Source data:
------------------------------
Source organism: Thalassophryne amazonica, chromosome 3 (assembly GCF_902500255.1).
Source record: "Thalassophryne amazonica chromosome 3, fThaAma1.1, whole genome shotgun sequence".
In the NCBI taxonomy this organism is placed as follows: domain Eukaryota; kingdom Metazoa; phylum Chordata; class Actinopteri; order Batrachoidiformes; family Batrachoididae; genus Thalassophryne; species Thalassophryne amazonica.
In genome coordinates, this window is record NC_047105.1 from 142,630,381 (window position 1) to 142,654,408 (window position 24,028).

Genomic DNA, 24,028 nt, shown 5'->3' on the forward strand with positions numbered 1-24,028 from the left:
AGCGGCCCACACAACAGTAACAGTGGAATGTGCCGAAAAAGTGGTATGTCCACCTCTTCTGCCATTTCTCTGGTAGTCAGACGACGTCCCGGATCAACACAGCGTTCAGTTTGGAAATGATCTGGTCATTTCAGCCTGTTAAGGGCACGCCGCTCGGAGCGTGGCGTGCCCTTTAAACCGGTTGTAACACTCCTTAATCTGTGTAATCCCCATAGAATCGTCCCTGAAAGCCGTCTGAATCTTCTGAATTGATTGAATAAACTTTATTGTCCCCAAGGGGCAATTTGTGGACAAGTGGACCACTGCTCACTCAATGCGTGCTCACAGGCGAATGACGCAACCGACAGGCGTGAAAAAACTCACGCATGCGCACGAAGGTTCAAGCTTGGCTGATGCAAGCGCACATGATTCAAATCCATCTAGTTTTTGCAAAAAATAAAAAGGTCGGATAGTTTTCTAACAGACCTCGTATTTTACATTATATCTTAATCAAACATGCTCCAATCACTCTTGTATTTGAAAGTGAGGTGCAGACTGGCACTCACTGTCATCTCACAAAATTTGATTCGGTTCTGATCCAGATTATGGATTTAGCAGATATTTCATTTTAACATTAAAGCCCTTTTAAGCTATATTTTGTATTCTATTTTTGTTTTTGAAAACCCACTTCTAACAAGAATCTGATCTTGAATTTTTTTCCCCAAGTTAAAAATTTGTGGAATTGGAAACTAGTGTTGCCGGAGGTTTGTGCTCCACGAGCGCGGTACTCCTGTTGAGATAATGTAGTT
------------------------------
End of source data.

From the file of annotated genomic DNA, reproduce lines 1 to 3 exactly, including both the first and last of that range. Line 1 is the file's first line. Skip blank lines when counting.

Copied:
Source organism: Thalassophryne amazonica, chromosome 3 (assembly GCF_902500255.1).
Source record: "Thalassophryne amazonica chromosome 3, fThaAma1.1, whole genome shotgun sequence".
In the NCBI taxonomy this organism is placed as follows: domain Eukaryota; kingdom Metazoa; phylum Chordata; class Actinopteri; order Batrachoidiformes; family Batrachoididae; genus Thalassophryne; species Thalassophryne amazonica.